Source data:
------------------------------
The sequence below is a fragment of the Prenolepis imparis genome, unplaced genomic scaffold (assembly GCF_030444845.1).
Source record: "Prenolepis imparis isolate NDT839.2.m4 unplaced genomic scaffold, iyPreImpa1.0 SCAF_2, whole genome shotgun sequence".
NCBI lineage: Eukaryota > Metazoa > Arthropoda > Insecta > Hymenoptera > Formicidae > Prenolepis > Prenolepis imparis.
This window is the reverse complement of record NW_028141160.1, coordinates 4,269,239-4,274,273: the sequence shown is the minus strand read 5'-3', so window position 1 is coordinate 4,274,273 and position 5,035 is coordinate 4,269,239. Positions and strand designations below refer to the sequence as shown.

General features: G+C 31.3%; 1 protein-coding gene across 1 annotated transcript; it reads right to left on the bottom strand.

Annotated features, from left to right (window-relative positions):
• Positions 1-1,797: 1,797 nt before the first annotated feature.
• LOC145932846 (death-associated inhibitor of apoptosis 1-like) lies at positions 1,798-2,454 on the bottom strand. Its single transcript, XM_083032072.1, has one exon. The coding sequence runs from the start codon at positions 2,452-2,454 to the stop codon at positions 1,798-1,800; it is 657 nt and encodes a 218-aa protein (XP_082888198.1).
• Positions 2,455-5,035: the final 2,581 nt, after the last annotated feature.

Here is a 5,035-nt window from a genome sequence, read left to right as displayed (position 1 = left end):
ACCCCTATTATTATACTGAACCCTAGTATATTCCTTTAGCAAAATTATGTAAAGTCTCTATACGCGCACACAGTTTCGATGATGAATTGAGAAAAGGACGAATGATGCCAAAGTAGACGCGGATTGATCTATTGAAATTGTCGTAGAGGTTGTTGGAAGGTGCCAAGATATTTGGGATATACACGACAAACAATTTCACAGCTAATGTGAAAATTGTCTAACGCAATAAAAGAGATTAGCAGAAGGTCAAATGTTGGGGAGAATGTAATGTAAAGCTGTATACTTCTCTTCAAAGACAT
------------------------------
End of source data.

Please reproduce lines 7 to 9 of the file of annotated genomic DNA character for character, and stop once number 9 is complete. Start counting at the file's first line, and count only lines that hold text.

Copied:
• Positions 1-1,797: 1,797 nt before the first annotated feature.
• LOC145932846 (death-associated inhibitor of apoptosis 1-like) lies at positions 1,798-2,454 on the bottom strand. Its single transcript, XM_083032072.1, has one exon. The coding sequence runs from the start codon at positions 2,452-2,454 to the stop codon at positions 1,798-1,800; it is 657 nt and encodes a 218-aa protein (XP_082888198.1).
• Positions 2,455-5,035: the final 2,581 nt, after the last annotated feature.